In Flexible Windows I had to use this phrase to stop mysterious line breaks, so I think say__p and say__pc are the only I6 variables you need to handle. But I haven’t look at what’s going on with the timers so I don’t know how you’d handle them in this case. (I think for FW it wasn’t producing crashes, just unwanted linebreaks in the wrong windows.)

[ Fix spurious line breaks from being printed in the main window after running the refreshing activity ]
To safely carry out the (A - activity on value of kind K) activity with (val - K):
	(- @push say__p; @push say__pc; CarryOutActivity( {A}, {val} ); @pull say__pc; @pull say__p; -).

The interpreters in the Windows Inform front-end are much more aggressive about error reporting than many other interpreters, most of which tend to silently ignore at least some illegal operations, such as printing to a window waiting for input.

Without doing detailed debugging it’s hard to say what’s going on. But waiting for a length of time will involve a call to glk_select(), which will run event processing. Depending on what events occur, all sorts of code could be running within that.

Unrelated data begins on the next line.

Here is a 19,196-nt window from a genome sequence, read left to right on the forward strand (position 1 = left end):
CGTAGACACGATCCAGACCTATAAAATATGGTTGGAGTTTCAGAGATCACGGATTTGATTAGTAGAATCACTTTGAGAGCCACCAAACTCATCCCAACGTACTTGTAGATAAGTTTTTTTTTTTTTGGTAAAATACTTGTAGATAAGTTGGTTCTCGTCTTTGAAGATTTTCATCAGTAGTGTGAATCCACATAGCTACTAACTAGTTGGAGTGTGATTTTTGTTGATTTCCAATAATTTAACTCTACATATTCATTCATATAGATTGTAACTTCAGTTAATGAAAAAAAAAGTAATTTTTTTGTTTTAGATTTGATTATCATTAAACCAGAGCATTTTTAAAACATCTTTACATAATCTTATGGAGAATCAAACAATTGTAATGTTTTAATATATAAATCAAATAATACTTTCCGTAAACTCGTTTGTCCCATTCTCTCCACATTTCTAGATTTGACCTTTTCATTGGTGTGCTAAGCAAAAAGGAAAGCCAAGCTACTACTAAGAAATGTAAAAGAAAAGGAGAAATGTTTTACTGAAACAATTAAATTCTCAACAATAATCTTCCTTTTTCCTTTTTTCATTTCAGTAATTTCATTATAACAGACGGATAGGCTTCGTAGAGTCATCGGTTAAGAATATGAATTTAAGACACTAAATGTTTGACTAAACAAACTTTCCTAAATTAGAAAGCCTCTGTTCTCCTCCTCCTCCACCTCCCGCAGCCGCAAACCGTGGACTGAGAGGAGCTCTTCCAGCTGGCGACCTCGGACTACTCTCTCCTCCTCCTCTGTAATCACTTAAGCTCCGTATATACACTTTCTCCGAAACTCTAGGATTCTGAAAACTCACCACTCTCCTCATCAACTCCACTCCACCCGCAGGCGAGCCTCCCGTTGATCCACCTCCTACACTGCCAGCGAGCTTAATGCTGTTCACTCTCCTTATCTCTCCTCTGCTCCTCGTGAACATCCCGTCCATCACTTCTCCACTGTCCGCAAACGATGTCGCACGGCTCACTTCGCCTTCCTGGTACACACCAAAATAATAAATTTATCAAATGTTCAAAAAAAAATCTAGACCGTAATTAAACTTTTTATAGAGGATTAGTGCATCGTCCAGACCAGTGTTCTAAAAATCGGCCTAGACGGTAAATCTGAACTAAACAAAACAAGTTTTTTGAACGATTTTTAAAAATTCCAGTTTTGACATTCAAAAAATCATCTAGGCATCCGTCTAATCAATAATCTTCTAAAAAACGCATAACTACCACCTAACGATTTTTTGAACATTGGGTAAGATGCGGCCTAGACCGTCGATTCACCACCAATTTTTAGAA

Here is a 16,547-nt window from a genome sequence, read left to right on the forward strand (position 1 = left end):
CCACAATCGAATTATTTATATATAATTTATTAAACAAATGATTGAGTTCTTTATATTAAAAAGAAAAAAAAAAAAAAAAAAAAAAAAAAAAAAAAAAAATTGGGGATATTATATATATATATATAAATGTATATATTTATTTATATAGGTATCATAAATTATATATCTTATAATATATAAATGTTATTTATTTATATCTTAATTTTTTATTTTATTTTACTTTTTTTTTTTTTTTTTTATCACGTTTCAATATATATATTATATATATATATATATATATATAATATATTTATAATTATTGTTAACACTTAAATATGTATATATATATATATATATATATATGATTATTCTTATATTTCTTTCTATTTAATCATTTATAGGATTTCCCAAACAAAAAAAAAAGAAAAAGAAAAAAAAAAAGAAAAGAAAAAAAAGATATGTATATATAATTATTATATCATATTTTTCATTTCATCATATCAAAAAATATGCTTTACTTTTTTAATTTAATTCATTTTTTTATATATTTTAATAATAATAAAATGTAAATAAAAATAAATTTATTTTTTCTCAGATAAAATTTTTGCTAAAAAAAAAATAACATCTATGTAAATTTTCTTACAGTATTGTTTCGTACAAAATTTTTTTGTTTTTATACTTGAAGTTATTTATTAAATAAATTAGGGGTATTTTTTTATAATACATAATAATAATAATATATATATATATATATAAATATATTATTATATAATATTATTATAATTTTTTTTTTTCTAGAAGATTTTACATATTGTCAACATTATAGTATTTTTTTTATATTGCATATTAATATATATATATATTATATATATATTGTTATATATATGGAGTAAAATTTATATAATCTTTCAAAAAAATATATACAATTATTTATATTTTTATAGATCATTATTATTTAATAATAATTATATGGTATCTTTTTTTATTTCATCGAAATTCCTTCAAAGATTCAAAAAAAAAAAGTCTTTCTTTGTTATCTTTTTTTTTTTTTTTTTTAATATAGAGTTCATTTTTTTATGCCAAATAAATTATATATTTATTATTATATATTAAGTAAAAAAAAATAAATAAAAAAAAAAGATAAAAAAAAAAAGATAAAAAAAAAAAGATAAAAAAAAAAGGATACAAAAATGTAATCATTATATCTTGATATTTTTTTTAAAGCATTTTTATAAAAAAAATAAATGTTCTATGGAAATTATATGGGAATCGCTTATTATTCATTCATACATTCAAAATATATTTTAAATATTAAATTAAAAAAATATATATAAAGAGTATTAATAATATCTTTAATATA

You’re Zarf, even your cursory investigations have good/excellent depth :wink:

Best regards from Italy,
dott. Piergiorgio.

I’ve done a bit of debugging on this. The story file definitely attempts to print a carriage return while input is still active on the window, suggesting that Lectrote isn’t strict enough in its check for this. That the offending character is a carriage return support’s Zarf’s analysis, too.

Lectrote is strict about that error. I think your guess about order of event generation may turn out to be correct.

Unfortunately, I’m now not so sure! Looking at the events being generated, once the pause starts there are no events until a timer event, and it’s that that seems to trigger the error.

Oddly, if I skip over the error, entering any command triggers the error when it prints the entered command line. As yet I’m not sure what to make of that.